In her first year competing as a Bulldog, gymnast Jessica Wang ’19 walked away a national champion after Yale spent a weekend competing,  both as individuals and as a team, at the USAG National Collegiate Championships.

The meet, hosted by Lindenwood University in St. Charles, Missouri, marked the end of the 2016 gymnastics season, and saw competition from full gymnastics teams on Friday and Saturday, and individual performances on Sunday. Wang advanced to the individual finals in beam, where she captured first place in the nation, and also finished fourth in bars. Brittney Sooksengdao ’16 joined Wang in the finals on beam, where she earned a fourth-place result. The Yale team as a whole finished fourth in the second of two Friday semifinal sessions, concluding its season with a 192.350 — seventh overall for the meet. The score was the team’s second-highest of the year, and surpassed the score Yale attained at last year’s Nationals by almost three points.

“[The team] really did have an amazing season, putting up our highest team score [on March 10] in [12] years and also the highest [Regional Qualifying Score] since 2003,” captain Camilla Opperman ’16 said. “I think the biggest change that I’ve seen is the confidence in each of the competitors, especially the younger girls. We started the season off a bit timid; now, every girl on the team walks out on to the competition floor knowing that they will hit their routines.”

While Yale fell to Brown, Lindenwood and Texas Woman’s University in the team portion on Friday, the Elis shone in beam. Though at ECACs two weekends ago the team suffered three falls, this weekend it hit six out of six routines, clinching a 48.775, the highest beam score in Yale’s history. In the process, Sooksengdao and Wang advanced to the finals, where Wang tied Yale’s best score of all-time with her championship-winning routine.

On Friday, Wang led the session overall with a 9.850, nabbing the top qualifying spot for individual finals and tying Yale’s second-place all-time score. On Sunday, she one-upped herself with a 9.875 to inscribe her name atop the record books. Sooksengdao also qualified for individual finals on the apparatus with a 9.800, which was her season-high and ranked her fifth. Like Wang, Sooksengdao improved on Sunday, recording a 9.825 to finish in fourth. By virtue of their finishes, both women earned All-American First Team honors.

“It honestly hasn’t hit me yet that I won beam,” Wang said less than an hour after the final scores were announced. “It was an overall great meet. Both [Sooksengdao] and I hit our beam routines to the best of our ability, and it was so great … The support from the team is really helpful. Even though our team couldn’t be on the gymnastics floor [Sunday], they were in the stands cheering their wildest. It really motivates you and brings your spirits up when you compete.”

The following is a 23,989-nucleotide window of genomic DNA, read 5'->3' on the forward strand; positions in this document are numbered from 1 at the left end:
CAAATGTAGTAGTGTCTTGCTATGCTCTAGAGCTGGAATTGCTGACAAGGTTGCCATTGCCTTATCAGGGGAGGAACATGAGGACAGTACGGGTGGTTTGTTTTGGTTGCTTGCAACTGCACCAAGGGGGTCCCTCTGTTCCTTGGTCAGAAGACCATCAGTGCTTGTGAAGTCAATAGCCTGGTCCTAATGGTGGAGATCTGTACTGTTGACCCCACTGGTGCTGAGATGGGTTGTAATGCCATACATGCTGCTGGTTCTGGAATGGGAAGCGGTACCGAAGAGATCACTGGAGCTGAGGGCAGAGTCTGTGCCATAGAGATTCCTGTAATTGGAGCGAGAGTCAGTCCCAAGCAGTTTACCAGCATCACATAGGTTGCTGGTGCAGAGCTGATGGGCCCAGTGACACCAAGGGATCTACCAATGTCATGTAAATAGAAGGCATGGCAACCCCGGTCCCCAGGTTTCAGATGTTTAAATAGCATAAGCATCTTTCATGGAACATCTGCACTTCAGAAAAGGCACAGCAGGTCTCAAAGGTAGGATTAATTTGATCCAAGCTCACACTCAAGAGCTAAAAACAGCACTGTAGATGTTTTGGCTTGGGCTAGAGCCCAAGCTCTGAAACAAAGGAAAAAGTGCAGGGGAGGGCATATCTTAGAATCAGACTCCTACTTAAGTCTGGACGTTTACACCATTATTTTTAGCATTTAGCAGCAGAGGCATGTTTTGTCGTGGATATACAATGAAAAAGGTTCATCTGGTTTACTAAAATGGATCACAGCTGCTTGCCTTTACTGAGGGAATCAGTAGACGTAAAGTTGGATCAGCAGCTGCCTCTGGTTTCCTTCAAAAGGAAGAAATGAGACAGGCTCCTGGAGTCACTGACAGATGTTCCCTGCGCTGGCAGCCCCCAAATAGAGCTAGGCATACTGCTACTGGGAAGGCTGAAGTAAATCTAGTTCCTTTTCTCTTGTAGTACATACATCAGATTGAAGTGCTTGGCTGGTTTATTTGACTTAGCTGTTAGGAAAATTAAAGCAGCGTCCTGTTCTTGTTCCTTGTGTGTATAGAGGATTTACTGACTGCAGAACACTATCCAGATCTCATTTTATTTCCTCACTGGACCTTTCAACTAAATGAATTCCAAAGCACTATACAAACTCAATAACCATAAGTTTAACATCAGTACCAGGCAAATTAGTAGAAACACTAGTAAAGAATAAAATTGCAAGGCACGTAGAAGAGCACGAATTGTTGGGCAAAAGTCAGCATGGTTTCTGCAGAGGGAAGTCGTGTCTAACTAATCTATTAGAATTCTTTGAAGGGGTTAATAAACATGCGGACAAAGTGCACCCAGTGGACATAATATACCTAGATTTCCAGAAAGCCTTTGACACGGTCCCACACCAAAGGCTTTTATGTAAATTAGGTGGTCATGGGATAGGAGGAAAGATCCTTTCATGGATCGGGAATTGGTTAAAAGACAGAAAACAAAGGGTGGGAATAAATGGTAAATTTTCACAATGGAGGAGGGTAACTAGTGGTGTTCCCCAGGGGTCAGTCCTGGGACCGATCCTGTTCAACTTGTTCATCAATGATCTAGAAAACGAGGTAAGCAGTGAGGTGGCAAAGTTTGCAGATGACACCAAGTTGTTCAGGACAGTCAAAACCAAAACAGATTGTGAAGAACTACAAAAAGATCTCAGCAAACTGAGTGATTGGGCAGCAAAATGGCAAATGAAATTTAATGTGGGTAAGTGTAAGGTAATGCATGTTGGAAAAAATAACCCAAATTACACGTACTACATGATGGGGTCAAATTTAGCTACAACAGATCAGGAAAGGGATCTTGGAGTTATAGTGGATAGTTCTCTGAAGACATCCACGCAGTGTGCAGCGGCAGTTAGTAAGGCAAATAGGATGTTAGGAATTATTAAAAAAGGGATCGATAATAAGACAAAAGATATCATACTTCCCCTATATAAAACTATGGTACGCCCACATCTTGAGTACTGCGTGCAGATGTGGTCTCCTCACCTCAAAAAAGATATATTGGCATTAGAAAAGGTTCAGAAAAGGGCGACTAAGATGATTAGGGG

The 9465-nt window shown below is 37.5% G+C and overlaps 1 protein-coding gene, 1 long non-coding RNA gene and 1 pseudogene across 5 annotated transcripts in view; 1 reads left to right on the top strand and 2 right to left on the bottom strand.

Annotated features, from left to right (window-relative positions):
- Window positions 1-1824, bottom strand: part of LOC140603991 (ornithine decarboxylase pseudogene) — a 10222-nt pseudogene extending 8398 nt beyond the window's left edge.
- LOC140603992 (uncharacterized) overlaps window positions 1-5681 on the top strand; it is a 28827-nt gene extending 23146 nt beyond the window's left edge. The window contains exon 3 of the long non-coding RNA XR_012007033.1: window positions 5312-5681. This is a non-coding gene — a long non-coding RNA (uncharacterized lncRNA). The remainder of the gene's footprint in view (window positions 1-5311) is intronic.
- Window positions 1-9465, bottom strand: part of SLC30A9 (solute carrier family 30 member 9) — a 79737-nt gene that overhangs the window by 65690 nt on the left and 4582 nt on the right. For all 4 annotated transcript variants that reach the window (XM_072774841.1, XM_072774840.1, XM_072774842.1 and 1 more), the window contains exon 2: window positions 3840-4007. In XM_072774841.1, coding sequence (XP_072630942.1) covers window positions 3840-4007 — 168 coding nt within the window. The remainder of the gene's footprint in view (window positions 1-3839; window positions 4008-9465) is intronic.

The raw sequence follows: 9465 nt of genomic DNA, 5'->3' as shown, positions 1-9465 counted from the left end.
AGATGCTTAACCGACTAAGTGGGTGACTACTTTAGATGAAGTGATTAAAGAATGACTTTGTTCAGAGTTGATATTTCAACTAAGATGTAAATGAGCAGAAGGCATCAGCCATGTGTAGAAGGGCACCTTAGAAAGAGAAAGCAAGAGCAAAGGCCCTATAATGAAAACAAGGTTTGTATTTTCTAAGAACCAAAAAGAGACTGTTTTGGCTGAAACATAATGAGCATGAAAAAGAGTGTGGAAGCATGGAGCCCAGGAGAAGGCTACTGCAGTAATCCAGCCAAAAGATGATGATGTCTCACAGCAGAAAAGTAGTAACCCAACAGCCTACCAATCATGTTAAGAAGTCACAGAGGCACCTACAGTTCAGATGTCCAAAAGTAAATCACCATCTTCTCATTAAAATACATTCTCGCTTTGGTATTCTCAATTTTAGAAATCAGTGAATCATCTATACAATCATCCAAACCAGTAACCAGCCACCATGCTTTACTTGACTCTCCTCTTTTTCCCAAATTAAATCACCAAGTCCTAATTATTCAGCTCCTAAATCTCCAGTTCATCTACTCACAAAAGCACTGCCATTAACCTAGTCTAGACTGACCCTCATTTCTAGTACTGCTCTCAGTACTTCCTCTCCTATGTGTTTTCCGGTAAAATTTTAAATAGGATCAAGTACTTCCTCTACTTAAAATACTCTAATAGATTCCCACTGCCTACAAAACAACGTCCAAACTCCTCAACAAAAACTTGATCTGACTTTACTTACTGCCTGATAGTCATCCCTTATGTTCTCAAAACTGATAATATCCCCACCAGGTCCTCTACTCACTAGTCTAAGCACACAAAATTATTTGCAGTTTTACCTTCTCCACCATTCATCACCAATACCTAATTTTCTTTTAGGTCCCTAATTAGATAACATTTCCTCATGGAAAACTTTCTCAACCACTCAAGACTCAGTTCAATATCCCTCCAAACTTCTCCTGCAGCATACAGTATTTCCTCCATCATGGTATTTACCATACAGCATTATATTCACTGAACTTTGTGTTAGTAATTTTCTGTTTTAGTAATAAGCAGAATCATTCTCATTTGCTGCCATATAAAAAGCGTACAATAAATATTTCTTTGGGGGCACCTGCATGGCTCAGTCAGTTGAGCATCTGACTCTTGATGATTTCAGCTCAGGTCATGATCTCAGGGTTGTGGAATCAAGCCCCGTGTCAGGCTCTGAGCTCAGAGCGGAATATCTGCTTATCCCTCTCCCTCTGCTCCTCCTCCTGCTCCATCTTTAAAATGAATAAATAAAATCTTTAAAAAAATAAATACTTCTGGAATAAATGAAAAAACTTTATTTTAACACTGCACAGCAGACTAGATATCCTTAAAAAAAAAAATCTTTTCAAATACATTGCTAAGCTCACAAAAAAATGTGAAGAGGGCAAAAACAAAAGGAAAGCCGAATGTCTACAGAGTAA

Yale’s bars lineup took a hit when illness kept Roxanne Trachtenberg ’19 — who has competed on beam, vault and bars throughout the season — from participating. This meant every routine on bars contributed to the final score, rather than the best five of six, including falls from Tatiana Winkelman ’17 that forced Yale to count an 8.375 in its overall 47.400 score. However, both Wang and Allison Bushman ’18 tied their career high on the apparatus with a 9.850 and 9.800, respectively. The 9.850 was the second-best individual score on Friday, enabling Wang to move on to the final day of competition in a second event. On Sunday, Wang posted a 9.800 to drop to fourth in the country on bars.

The Elis also competed in floor and vault, starting on floor where Opperman and Kiarra Alleyne ’19 led Yale with a pair of 9.800s. Sooksengdao followed up with a career-high 9.675, completing what Opperman called Sooksengdao’s best floor routine as a Yale gymnast. Yale finished the first rotation with a 48.400, which ranked fourth in the session. The Bulldogs rotated to vault, where Opperman again notched the top score for her team with a 9.700, tying her career high. Anella Anderson ’17 also had a career performance, achieving a new personal best with a 9.600. The team walked away from vault with a 47.775, more than a point behind first-place Lindenwood.

The team also had three all-around competitors, with Wang leading Yale scores in just her second all-around of the year. Her career-high 38.775 put her in fifth for Friday’s session. Megan Ryan ’18 and Anderson posted 38.525 and 38.175, respectively, with the latter score tying Anderson’s previous career-best. Though she did not qualify for finals, Winkelman was named to the All-American Second Team on balance beam, and Wang earned All-American Second Team honors in all-around.

“Looking back, we were strong and steady throughout the entire season, and I think that is something that’s hard to do with gymnastics with all the injuries — once you get to the end you can get tired,” Winkelman said. “It was great to watch us build, and never have a little lapse in our energy. [The 2015 season], when we first made it to nationals and scored another record-high team score, shows we can build not only throughout the season but year-after-year. It makes me very excited to see what we can accomplish in the future.”